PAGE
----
The Telecom and Information Technology

Holy Grail  

Doug Pitt


SBC, one of the last regional bell operating companies left standing, buys AT&T.  That's right, Ma Bell gets eaten by one of its children.  Lucent and what was left of the one-time national treasure, Bell Labs, sells out to Alcatel to avoid bankruptcy.  Apple, the computer company, gets into music with iPod and iTunes, and then gets into cell phones with iPhone while getting into bed with AT&T.   Google starts buying everything in sight, and threatens to bid for cell phone radio spectrum.  So Microsoft starts buying companies before Google does.  And Craig McCaw returns with Clearwire, kind of.  Is it real? 

What is going on?  Who predicted this?  What happened to the techno-pundits and Wall Street mavens overflowing with mountains of buy and sell recommendations?  Their crystal balls came up short.  Everyone believed at Divestiture that AT&T with it's Long Distance jewel and massive network and technical resources would continue to dominate.  MCI and Sprint were weak also-rans with no hope of catching up.  And the Regional Bells were playing in the ho-hum horribly unexciting "we can ignore them” so-what regulated arena.  Actually Wall Street's making more money than ever and doesn't much care who gets left holding the bag.  Remember Lucent? 

What does all of this portend?  What are companies striving for?  And customers? 

In reality, with the exception of the self-serving investment community hype and lunacy, everything that has happened and will continue to happen can be explained with these basic driving concepts:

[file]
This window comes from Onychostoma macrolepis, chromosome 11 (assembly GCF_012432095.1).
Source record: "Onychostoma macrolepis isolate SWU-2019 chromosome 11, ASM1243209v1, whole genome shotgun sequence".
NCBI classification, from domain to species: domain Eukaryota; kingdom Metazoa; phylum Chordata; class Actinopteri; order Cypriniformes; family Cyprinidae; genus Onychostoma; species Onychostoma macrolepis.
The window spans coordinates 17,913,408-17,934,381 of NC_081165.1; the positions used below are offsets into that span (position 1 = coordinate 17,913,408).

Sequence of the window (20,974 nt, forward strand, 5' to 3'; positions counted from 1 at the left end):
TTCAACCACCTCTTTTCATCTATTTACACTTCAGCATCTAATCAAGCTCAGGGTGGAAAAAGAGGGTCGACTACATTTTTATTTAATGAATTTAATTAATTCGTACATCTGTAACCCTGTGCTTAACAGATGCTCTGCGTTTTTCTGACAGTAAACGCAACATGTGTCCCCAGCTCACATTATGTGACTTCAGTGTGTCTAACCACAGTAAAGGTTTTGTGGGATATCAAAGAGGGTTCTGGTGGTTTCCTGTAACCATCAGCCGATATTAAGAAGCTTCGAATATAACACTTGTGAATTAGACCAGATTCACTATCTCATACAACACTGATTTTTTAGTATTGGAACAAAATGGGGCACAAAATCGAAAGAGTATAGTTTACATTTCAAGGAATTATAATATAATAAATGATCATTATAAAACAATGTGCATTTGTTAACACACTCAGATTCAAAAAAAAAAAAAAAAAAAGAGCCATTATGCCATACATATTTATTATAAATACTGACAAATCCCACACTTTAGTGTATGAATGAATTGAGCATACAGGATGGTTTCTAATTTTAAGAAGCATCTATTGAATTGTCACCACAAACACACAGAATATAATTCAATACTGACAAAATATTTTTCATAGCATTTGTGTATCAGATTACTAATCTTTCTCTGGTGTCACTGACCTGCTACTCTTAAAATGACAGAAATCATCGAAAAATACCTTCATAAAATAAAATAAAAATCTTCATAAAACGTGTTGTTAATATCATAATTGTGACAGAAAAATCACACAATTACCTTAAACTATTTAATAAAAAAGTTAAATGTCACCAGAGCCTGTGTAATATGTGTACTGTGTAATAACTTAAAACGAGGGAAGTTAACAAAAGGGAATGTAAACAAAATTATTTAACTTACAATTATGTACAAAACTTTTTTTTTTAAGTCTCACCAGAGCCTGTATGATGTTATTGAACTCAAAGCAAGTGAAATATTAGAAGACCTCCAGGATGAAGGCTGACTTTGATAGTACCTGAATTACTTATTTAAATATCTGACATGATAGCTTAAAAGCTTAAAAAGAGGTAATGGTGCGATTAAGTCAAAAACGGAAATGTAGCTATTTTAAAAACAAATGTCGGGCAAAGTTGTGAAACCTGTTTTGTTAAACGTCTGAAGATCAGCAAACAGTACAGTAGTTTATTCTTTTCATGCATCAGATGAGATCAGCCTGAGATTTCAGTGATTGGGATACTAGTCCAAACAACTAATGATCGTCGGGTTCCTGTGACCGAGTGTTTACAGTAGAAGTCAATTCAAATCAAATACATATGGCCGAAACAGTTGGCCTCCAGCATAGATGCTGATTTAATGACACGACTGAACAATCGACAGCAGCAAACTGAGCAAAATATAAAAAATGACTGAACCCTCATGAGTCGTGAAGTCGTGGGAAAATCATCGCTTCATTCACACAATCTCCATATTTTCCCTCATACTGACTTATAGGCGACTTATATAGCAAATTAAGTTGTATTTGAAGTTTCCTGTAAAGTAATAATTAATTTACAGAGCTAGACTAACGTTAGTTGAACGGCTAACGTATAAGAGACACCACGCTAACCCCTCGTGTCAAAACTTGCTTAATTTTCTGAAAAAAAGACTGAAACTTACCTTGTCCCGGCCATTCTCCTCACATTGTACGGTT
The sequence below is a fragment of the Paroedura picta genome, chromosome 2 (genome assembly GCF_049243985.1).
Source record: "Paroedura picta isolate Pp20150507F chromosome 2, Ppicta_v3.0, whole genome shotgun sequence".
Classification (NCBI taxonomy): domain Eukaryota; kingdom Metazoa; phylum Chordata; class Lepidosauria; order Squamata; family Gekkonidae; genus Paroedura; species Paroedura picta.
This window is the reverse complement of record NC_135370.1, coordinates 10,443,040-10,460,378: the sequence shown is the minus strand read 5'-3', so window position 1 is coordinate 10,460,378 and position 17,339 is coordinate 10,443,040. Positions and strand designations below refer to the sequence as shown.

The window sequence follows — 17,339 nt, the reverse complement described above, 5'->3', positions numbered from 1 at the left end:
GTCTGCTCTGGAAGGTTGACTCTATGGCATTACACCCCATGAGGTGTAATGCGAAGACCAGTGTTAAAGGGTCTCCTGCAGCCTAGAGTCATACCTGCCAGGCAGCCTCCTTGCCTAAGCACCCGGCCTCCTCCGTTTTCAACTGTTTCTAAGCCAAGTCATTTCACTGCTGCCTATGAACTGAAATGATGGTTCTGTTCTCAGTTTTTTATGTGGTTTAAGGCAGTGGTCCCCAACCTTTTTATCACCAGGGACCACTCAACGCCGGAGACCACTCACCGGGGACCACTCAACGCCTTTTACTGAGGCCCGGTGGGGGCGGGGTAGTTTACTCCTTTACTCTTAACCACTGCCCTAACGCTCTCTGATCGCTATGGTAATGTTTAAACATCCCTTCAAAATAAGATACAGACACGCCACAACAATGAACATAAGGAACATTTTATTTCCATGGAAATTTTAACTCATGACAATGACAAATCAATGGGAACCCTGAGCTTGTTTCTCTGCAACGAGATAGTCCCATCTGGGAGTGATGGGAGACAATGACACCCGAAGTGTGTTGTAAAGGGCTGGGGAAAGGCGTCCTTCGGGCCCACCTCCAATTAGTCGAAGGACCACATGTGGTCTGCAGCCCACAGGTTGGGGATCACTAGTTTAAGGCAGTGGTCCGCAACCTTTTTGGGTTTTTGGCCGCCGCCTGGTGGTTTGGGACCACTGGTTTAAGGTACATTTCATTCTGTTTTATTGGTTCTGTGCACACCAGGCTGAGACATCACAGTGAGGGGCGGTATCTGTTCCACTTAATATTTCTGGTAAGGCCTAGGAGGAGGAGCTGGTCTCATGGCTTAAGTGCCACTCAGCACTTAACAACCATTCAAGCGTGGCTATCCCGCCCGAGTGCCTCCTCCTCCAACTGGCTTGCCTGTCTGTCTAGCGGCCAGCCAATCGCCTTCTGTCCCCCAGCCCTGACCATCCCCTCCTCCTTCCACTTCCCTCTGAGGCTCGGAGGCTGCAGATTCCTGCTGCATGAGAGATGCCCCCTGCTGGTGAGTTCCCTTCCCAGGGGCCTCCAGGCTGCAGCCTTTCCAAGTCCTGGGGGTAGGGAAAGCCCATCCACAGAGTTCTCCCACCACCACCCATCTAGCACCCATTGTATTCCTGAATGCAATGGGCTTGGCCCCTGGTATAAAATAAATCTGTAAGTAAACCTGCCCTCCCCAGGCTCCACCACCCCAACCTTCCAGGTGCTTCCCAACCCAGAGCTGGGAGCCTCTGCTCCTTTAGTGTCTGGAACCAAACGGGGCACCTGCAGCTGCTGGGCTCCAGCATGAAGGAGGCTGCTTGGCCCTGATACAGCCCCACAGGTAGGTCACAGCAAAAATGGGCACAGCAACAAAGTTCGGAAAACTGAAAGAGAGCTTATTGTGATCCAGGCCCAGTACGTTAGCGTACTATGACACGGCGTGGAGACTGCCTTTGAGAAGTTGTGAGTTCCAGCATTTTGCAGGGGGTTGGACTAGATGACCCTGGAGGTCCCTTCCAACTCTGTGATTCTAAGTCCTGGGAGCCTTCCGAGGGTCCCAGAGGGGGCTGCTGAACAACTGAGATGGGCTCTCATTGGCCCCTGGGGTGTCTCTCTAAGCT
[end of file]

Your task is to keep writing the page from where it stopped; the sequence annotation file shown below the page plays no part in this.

These forces are now playing out mainly in two arenas lovingly referred to as “WIRELESS” and "Cable".   

We have finally reached the point where it makes little sense to talk about a "Telecommunications” Industry.  The Cellular Telecommunications Industry Association harbingered the demise by changing their name to Cellular Telecommunications & Internet Association.   There certainly is little sizzle to network and switching vendors that stock analysts used to follow so closely.  And no new entrants will enter the core network equipment provider list.  The industry has matured to relative irrelevance.  Even Cisco is about to become passe. 

Information Technology also dims in relevance.  If you look closely at the leading edge companies and where they are headed, most notably Google, the industry is positioning for the next major wave.  And preparing for their new “supporting role”. 

 What happened?  Why?  And what does the future hold? 

It’s all about to be usurped into one overarching MEDIA INDUSTRY.  AOL and Time Warner were on the forefront.  But they were not dialed in to the future quite correctly.  And they got lost when dial became replaced by cable and DSL.  Get that.  A cable company can't transition a subsidiary to their own cable for profit. 

This will be examined at some depth over the next few weeks and months to explain:

 what happened and why,

what’s happening,

what the future holds, and

the implications for the economy and society.